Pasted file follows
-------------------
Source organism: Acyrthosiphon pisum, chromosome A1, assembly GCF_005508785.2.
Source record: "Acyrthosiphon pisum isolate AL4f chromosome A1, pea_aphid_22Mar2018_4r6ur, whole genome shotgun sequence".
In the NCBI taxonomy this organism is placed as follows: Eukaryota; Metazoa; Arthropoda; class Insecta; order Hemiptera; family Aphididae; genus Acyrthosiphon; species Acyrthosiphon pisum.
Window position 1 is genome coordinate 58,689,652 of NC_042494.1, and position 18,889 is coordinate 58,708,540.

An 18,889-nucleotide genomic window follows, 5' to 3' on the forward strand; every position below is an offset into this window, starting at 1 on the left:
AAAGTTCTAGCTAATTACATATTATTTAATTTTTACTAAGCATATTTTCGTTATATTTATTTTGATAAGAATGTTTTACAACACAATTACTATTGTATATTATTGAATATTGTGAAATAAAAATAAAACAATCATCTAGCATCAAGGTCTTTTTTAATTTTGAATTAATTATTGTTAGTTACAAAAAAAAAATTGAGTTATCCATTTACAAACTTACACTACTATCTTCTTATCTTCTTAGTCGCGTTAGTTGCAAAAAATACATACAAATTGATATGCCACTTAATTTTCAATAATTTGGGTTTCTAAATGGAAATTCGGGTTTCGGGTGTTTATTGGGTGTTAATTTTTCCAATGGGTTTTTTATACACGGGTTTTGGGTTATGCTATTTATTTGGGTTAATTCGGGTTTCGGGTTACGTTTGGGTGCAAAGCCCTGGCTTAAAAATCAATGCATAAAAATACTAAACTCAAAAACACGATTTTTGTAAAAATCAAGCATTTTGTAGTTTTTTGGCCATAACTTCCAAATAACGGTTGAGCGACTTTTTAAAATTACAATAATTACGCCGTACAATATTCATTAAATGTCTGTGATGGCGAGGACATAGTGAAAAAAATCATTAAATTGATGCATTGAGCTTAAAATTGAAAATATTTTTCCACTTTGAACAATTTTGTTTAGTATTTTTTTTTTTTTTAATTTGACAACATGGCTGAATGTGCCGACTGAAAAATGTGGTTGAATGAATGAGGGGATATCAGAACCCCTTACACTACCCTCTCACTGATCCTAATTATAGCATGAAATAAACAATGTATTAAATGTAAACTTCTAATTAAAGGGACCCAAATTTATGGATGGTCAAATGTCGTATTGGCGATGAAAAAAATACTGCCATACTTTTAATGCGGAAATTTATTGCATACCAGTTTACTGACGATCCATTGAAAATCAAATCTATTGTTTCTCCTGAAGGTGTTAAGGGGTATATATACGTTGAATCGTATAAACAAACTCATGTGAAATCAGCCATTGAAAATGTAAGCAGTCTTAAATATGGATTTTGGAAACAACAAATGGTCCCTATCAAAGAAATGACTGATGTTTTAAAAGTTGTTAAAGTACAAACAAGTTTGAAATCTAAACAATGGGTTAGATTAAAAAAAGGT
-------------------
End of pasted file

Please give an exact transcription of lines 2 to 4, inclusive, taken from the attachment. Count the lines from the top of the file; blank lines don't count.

Source record: "Acyrthosiphon pisum isolate AL4f chromosome A1, pea_aphid_22Mar2018_4r6ur, whole genome shotgun sequence".
In the NCBI taxonomy this organism is placed as follows: Eukaryota; Metazoa; Arthropoda; class Insecta; order Hemiptera; family Aphididae; genus Acyrthosiphon; species Acyrthosiphon pisum.
Window position 1 is genome coordinate 58,689,652 of NC_042494.1, and position 18,889 is coordinate 58,708,540.